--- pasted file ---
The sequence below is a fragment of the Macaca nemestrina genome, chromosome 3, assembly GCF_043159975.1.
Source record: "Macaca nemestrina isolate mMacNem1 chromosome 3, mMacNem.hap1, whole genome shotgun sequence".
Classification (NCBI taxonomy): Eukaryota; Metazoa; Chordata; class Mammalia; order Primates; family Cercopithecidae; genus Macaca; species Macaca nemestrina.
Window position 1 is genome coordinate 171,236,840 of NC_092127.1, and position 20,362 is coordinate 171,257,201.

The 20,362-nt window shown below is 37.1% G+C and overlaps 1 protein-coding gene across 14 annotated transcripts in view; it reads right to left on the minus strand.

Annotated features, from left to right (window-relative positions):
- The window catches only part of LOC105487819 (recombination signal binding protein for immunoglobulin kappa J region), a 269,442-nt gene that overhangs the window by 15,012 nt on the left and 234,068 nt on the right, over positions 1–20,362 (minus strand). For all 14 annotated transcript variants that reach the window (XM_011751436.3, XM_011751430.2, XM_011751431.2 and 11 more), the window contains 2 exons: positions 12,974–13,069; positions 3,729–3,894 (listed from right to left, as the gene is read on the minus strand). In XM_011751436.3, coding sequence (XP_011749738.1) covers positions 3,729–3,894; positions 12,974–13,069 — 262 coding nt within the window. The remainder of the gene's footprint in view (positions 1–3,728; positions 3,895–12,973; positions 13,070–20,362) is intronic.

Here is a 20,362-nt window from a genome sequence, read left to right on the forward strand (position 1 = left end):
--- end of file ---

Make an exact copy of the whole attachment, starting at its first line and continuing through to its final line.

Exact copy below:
The sequence below is a fragment of the Macaca nemestrina genome, chromosome 3, assembly GCF_043159975.1.
Source record: "Macaca nemestrina isolate mMacNem1 chromosome 3, mMacNem.hap1, whole genome shotgun sequence".
Classification (NCBI taxonomy): Eukaryota; Metazoa; Chordata; class Mammalia; order Primates; family Cercopithecidae; genus Macaca; species Macaca nemestrina.
Window position 1 is genome coordinate 171,236,840 of NC_092127.1, and position 20,362 is coordinate 171,257,201.

The 20,362-nt window shown below is 37.1% G+C and overlaps 1 protein-coding gene across 14 annotated transcripts in view; it reads right to left on the minus strand.

Annotated features, from left to right (window-relative positions):
- The window catches only part of LOC105487819 (recombination signal binding protein for immunoglobulin kappa J region), a 269,442-nt gene that overhangs the window by 15,012 nt on the left and 234,068 nt on the right, over positions 1–20,362 (minus strand). For all 14 annotated transcript variants that reach the window (XM_011751436.3, XM_011751430.2, XM_011751431.2 and 11 more), the window contains 2 exons: positions 12,974–13,069; positions 3,729–3,894 (listed from right to left, as the gene is read on the minus strand). In XM_011751436.3, coding sequence (XP_011749738.1) covers positions 3,729–3,894; positions 12,974–13,069 — 262 coding nt within the window. The remainder of the gene's footprint in view (positions 1–3,728; positions 3,895–12,973; positions 13,070–20,362) is intronic.

Here is a 20,362-nt window from a genome sequence, read left to right on the forward strand (position 1 = left end):